Author: Rosita Armytage, ANU
When Pakistan holds elections on 11 May 2013 it will be the first time in Pakistan’s history that an elected government hands over power to another elected government.
Though this is a positive development, most Pakistani and international observers are not optimistic that the elections form part of a broader transition from procedural to substantive democracy — a system of government where civil and political liberties are protected.
There are many reasons for this lack of optimism. Ongoing attacks on the minority Shia population have significantly increased, with hundreds killed already this year. Political leaders and candidates are routinely targeted, and there have been regular attacks on development workers seen to be promoting ‘liberal values’. These political and social fault lines have been exacerbated by the worsening economic crisis. Economic growth has averaged just under 3 per cent over the last three years — a level that is insufficient to either substantially improve the population’s living standards or absorb the growing workforce. Prices are rising at around 11 per cent per year, and the price increases on fuel, together with severe electricity shortages, have prompted a growing number of mass protests across the country.
Politically, socially and economically, Pakistanis face deep insecurity.
There is evidence for the argument that substantive democratic systems emerge only in the presence of certain conditions. First there must be mass support for civil and political liberties and individual choice and autonomy, and second, these values tend to occur on a mass scale only once a society has reached and sustained a certain level of economic development and political stability.
As the people’s economic security increases, and their confidence that these gains will not be lost grows, democratic values — that is, respect for freedom of choice and individual autonomy — increase. Widespread demands for civil and political liberties and responsive government tend to occur (with a time lag) once these values are held broadly throughout a society. The data also demonstrate that a loss of public confidence in economic security leads to a reversal of these values, and a preference for, or at least acceptance of, strong authoritarian government.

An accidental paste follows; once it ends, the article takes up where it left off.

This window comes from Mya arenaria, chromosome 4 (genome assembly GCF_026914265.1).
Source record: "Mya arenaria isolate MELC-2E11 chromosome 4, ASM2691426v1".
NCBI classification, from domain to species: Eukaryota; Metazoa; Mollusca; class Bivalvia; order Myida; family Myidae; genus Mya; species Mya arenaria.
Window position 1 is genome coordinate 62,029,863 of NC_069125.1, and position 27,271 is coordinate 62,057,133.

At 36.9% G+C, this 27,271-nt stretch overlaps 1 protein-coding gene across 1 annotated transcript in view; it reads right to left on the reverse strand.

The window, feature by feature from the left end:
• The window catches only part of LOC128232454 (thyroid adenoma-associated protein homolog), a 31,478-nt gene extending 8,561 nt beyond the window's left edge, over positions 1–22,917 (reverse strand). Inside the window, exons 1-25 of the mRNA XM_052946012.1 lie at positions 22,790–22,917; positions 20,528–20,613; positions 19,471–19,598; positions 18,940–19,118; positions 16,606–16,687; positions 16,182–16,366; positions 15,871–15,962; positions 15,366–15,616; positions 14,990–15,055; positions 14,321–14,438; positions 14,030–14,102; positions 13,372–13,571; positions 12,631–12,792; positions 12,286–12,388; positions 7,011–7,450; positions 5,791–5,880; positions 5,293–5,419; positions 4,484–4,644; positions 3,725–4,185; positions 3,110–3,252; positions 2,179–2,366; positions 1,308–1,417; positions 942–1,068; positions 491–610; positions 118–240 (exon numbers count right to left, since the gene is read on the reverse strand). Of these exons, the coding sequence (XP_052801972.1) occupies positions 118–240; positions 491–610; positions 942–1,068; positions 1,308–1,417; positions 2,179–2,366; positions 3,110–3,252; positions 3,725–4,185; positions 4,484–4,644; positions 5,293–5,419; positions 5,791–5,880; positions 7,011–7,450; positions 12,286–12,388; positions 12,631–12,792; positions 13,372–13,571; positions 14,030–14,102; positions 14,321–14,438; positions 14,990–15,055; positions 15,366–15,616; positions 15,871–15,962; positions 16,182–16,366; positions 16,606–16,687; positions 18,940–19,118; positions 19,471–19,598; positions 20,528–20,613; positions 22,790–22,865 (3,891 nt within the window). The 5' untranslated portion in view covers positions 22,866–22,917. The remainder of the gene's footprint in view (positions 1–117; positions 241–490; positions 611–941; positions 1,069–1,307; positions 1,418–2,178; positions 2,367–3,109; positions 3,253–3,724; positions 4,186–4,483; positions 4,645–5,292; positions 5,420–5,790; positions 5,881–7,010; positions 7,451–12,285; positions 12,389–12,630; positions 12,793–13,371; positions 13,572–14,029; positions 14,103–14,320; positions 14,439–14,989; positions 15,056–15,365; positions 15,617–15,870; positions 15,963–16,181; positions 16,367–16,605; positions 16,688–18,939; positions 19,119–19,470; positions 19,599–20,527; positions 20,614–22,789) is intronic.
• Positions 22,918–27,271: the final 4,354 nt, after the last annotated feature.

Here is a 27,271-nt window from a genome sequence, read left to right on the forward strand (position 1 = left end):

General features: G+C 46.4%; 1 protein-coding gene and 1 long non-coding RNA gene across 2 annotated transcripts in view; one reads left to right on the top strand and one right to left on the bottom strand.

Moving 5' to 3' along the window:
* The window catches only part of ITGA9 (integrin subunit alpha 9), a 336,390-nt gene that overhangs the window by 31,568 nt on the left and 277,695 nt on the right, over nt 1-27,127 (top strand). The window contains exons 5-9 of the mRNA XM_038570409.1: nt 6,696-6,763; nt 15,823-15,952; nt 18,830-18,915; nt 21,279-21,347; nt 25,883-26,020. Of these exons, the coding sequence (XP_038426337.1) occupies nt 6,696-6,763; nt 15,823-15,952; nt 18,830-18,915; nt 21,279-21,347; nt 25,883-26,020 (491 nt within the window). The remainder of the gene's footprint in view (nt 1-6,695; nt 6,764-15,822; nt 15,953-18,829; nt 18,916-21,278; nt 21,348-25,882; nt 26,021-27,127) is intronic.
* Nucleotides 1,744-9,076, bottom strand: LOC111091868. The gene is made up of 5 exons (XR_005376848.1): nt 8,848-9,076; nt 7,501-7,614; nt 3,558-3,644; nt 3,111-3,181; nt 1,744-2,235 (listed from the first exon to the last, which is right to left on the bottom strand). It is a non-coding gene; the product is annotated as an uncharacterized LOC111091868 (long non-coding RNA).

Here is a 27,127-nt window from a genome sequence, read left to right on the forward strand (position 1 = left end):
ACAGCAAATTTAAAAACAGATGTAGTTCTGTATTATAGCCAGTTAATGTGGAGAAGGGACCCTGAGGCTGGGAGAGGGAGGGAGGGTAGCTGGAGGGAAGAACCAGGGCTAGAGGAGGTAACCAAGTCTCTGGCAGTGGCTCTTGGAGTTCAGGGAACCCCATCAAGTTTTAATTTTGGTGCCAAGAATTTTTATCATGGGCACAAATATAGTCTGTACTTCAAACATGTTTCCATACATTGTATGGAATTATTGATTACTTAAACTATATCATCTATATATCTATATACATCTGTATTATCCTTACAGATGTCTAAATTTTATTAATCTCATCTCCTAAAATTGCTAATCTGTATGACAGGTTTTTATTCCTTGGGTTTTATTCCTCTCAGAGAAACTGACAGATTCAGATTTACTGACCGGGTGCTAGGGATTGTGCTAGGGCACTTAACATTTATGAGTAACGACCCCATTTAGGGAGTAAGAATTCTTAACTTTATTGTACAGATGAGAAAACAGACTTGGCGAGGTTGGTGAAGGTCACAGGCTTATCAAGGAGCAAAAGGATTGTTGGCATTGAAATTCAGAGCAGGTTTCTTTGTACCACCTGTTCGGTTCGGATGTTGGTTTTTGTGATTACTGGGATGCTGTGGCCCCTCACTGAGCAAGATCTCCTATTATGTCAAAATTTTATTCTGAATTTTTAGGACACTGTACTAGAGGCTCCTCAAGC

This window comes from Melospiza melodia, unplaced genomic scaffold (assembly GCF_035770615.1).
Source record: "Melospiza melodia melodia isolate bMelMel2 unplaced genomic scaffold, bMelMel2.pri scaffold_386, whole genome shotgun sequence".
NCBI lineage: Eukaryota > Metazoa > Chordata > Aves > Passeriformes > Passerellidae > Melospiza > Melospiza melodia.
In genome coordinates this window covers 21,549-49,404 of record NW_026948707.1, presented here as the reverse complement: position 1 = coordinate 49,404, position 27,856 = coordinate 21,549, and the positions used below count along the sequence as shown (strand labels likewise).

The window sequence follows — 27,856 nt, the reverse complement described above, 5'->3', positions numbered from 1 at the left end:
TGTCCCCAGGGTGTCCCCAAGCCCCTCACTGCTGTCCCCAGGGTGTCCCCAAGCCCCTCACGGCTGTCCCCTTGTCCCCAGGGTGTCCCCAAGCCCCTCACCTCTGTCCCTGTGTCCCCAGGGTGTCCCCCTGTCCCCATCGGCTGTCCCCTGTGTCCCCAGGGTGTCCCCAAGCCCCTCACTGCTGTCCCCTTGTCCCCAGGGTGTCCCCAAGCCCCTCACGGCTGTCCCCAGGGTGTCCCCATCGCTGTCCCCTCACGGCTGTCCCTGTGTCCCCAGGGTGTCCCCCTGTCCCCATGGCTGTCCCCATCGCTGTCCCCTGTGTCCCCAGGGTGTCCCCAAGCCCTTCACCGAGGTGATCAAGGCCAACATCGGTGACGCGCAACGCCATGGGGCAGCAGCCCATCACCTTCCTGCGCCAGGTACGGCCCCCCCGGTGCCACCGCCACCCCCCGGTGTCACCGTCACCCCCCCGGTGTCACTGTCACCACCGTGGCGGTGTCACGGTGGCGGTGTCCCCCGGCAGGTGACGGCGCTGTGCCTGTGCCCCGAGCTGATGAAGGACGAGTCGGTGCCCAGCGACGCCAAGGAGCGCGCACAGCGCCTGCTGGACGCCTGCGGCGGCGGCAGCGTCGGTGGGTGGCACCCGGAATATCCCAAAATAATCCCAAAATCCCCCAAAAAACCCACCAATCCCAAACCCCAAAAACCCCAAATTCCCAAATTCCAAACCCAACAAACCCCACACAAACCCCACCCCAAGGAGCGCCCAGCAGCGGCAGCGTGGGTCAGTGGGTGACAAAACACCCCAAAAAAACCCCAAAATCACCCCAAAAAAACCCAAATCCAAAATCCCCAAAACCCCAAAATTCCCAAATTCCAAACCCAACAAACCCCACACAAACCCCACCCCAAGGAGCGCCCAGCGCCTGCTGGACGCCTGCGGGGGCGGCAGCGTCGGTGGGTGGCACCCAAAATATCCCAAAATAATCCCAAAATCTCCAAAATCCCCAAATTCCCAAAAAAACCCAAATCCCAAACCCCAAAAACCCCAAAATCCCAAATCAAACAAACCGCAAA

In a recent Pew Research Center poll, over 40 per cent of Pakistanis stated a preference for democratic government. But this finding cannot be viewed in isolation. Further democratisation depends on an engaged population, but 22 per cent of Pakistani respondents reported that ‘for someone like me, it doesn’t matter what kind of government we have’. This is particularly stark when measured against the views of other Muslim-majority populations in the broader region: only 13 per cent of Egyptians, 11 per cent of Jordanians and Tunisians, 9 per cent of Lebanese, and 5 per cent of Turks feel this way.
Another factor that complicates analysis of the data is that the term ‘democracy’ has come to be almost universally held as positive and associated with prosperity and stability. Over 90 per cent of World Values Survey respondents globally now state a preference for democracy, even when those same respondents also profess support for severe restrictions on individual choice and freedom of expression, and an acceptance of, or preference for, authoritarian regimes. So, measuring attitudes toward democracy’s components is often more useful than measuring attitudes toward democracy itself.
This incongruence between rhetoric and actual belief is clear in Pakistan: most Pakistanis believe a strong authoritarian leader will be better able to address the country’s problems than a democratic form of government. The level of support for authoritarian government is much higher in Pakistan than in any of its Muslim-majority neighbours which is not surprising given Pakistan’s ongoing political instability, economic decline and low level of development in most areas (disappointingly the comparable data is not available for India or Bangladesh).
The degree to which freedom of expression is prioritised is also a useful indicator. Only 58 per cent of Pakistanis believe the media should be able to ‘report the news without (state/government) censorship’, whereas 83 per cent of Jordanians, 86 per cent of Turks and 91 per cent of Lebanese believe a free media is important.
The Election Commission of Pakistan and the National Database and Registration Authority have established systems to address some of the major procedural obstacles to voting, and as a result of these initiatives millions of voters — including a significant number of women and those in rural areas — were registered last year. But even if the growing violence doesn’t prevent a high voter turnout on election day, the attitudes of most Pakistanis toward their preferred form of leadership and the low value placed on freedom of expression indicate that substantive democracy and a responsive and accountable government are still some way off.
Rosita Armytage is a PhD candidate at the Australian National University and a development consultant, most recently with AusAID and The Asia Foundation.